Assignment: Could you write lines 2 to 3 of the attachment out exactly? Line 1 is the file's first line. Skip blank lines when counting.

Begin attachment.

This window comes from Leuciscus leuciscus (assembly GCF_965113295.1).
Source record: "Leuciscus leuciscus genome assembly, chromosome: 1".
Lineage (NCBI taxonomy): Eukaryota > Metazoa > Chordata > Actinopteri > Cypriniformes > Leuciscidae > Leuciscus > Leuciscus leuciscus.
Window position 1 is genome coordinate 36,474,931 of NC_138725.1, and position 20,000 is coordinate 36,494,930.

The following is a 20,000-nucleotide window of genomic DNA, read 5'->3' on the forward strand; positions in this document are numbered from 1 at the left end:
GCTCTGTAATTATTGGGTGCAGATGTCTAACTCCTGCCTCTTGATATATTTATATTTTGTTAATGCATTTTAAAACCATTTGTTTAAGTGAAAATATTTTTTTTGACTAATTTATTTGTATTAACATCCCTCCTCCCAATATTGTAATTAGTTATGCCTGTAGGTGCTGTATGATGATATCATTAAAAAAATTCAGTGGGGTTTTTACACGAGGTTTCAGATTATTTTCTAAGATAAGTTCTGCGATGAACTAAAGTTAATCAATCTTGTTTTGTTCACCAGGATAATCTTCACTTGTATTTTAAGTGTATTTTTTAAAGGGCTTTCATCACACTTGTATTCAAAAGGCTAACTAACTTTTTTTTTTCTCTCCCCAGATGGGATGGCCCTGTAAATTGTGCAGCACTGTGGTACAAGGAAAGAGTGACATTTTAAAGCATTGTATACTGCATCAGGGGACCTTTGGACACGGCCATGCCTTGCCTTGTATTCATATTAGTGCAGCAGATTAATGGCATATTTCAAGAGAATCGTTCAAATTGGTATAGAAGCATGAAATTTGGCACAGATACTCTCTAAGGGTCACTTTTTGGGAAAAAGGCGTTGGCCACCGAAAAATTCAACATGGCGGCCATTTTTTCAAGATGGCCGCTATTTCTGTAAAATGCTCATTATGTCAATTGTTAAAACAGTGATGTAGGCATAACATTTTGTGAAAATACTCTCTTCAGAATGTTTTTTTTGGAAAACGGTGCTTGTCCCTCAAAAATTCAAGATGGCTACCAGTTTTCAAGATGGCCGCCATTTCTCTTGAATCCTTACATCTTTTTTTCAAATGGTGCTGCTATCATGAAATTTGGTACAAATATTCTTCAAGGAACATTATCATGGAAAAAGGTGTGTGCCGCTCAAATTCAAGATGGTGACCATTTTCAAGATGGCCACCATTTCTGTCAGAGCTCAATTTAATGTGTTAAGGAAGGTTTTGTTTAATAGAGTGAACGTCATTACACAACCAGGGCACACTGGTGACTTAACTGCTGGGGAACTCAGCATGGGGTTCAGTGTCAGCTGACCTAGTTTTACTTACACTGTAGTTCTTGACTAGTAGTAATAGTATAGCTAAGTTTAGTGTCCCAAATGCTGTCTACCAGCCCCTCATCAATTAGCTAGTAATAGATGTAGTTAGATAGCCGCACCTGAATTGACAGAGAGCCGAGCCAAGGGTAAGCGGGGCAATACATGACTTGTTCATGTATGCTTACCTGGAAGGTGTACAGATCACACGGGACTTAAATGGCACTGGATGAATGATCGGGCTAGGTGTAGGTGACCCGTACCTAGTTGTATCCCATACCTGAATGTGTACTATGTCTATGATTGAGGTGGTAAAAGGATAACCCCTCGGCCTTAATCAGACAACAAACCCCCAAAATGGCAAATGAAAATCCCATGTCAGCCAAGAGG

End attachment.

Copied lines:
Source record: "Leuciscus leuciscus genome assembly, chromosome: 1".
Lineage (NCBI taxonomy): Eukaryota > Metazoa > Chordata > Actinopteri > Cypriniformes > Leuciscidae > Leuciscus > Leuciscus leuciscus.